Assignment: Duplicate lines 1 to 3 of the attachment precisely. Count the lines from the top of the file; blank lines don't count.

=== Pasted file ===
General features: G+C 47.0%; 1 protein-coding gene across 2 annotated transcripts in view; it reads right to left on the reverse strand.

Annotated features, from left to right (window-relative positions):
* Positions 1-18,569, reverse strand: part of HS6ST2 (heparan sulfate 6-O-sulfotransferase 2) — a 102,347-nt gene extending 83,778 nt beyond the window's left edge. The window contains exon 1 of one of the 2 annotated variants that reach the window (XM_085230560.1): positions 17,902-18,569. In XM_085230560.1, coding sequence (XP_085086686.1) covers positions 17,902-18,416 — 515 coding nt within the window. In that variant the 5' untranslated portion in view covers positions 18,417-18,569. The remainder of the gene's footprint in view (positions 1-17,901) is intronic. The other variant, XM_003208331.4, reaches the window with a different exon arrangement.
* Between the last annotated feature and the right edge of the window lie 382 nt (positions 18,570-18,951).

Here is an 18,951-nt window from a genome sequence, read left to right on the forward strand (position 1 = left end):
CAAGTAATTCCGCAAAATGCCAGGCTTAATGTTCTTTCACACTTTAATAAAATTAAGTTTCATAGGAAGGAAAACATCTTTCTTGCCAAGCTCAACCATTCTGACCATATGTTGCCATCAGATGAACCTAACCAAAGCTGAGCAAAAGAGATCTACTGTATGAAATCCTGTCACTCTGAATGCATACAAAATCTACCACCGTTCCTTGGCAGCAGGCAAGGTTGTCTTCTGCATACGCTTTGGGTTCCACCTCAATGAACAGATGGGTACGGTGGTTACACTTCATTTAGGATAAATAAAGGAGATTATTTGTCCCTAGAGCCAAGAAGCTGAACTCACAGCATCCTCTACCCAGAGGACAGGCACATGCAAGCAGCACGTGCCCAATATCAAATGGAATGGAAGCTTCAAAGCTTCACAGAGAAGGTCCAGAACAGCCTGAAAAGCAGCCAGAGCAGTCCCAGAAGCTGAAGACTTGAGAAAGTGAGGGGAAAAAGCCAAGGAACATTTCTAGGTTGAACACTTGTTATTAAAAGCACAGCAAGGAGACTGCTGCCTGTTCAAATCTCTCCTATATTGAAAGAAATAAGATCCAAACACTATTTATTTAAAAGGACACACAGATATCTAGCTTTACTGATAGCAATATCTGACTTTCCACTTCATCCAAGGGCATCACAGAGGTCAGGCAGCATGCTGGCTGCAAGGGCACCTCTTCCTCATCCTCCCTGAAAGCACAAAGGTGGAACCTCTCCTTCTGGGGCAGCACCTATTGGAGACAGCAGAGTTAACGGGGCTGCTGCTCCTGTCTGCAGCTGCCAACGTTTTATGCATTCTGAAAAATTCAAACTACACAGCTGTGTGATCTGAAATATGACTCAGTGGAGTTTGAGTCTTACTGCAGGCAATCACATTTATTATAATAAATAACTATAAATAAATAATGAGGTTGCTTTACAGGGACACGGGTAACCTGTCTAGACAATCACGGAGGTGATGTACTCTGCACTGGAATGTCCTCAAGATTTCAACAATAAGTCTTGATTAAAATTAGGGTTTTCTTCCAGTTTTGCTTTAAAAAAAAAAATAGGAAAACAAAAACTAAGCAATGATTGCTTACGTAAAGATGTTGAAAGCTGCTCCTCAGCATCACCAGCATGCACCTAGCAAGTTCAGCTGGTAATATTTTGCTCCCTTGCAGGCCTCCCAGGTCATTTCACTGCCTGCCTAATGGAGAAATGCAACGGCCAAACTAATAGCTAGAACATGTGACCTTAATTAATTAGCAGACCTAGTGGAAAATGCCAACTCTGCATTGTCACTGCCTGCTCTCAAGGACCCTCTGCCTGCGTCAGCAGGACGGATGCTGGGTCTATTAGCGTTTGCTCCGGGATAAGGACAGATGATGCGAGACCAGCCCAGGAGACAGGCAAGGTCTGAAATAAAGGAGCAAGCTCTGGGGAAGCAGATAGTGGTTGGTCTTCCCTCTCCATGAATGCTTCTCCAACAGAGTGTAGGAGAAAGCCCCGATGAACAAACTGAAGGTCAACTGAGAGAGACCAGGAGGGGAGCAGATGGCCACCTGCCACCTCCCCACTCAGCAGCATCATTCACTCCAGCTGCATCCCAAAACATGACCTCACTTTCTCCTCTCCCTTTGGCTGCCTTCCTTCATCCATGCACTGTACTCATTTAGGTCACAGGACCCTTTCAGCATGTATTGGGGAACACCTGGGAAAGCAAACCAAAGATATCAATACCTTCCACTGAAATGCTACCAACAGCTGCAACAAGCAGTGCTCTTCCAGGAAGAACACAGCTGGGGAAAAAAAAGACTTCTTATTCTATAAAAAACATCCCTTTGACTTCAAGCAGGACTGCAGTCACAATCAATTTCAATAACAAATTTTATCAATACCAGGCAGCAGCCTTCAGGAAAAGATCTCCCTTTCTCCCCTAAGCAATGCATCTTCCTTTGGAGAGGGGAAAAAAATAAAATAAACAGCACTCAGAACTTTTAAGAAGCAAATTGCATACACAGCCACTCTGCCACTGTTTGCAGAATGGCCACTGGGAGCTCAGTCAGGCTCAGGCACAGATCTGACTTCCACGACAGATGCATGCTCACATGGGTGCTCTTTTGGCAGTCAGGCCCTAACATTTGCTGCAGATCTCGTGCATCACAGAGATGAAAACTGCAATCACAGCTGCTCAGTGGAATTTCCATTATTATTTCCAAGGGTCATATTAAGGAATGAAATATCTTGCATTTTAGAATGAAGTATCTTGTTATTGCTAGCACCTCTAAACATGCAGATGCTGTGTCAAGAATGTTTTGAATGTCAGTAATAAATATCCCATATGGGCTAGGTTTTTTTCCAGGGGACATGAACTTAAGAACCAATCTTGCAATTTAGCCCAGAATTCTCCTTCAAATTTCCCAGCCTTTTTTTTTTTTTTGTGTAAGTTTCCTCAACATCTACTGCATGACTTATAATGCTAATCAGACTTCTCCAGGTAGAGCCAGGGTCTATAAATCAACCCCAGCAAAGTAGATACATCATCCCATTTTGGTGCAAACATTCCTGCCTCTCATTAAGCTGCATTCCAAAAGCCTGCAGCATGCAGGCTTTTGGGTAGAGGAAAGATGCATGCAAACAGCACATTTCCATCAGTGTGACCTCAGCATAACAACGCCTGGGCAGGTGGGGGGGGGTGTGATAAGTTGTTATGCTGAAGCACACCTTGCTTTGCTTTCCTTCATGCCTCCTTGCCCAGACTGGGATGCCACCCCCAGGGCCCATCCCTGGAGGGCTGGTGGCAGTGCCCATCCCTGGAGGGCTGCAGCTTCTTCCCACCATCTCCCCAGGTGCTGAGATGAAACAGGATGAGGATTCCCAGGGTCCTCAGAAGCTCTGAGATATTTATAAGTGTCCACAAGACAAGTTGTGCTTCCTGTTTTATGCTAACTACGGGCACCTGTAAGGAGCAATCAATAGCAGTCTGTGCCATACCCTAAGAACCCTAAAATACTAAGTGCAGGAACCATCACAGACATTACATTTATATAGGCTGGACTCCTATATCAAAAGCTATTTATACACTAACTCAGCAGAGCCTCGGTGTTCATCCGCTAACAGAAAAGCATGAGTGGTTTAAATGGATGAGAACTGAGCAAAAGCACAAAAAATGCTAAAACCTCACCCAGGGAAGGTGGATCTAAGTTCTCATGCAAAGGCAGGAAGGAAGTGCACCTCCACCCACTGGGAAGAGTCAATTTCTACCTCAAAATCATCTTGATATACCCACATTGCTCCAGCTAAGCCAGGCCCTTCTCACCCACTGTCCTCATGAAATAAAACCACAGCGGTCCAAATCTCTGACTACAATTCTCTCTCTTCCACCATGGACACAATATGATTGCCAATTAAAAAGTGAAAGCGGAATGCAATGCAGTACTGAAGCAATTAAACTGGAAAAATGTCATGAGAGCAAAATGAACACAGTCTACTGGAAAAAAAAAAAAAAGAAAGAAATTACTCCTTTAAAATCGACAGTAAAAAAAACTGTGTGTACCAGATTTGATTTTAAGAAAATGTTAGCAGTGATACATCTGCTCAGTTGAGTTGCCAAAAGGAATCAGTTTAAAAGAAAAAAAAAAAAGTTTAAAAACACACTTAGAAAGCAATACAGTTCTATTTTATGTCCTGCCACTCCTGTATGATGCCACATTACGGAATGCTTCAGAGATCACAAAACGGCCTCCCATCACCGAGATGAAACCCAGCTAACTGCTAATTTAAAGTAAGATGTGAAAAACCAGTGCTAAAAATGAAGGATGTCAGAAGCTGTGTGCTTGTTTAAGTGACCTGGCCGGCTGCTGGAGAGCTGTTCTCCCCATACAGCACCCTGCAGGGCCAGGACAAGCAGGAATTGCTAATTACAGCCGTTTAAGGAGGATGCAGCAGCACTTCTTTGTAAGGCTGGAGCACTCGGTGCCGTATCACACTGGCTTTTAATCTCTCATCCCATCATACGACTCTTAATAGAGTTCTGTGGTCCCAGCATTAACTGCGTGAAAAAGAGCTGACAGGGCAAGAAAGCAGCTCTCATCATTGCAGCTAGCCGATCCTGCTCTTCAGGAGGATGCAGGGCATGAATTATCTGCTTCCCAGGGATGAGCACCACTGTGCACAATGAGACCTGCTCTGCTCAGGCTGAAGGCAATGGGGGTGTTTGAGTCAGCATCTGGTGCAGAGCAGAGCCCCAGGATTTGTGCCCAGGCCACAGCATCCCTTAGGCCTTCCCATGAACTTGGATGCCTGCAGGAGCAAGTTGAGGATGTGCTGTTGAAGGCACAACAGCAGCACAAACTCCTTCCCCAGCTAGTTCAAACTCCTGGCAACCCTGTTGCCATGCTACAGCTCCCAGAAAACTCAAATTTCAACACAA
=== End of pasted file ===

General features: G+C 47.0%; 1 protein-coding gene across 2 annotated transcripts in view; it reads right to left on the reverse strand.

Annotated features, from left to right (window-relative positions):
* Positions 1-18,569, reverse strand: part of HS6ST2 (heparan sulfate 6-O-sulfotransferase 2) — a 102,347-nt gene extending 83,778 nt beyond the window's left edge. The window contains exon 1 of one of the 2 annotated variants that reach the window (XM_085230560.1): positions 17,902-18,569. In XM_085230560.1, coding sequence (XP_085086686.1) covers positions 17,902-18,416 — 515 coding nt within the window. In that variant the 5' untranslated portion in view covers positions 18,417-18,569. The remainder of the gene's footprint in view (positions 1-17,901) is intronic. The other variant, XM_003208331.4, reaches the window with a different exon arrangement.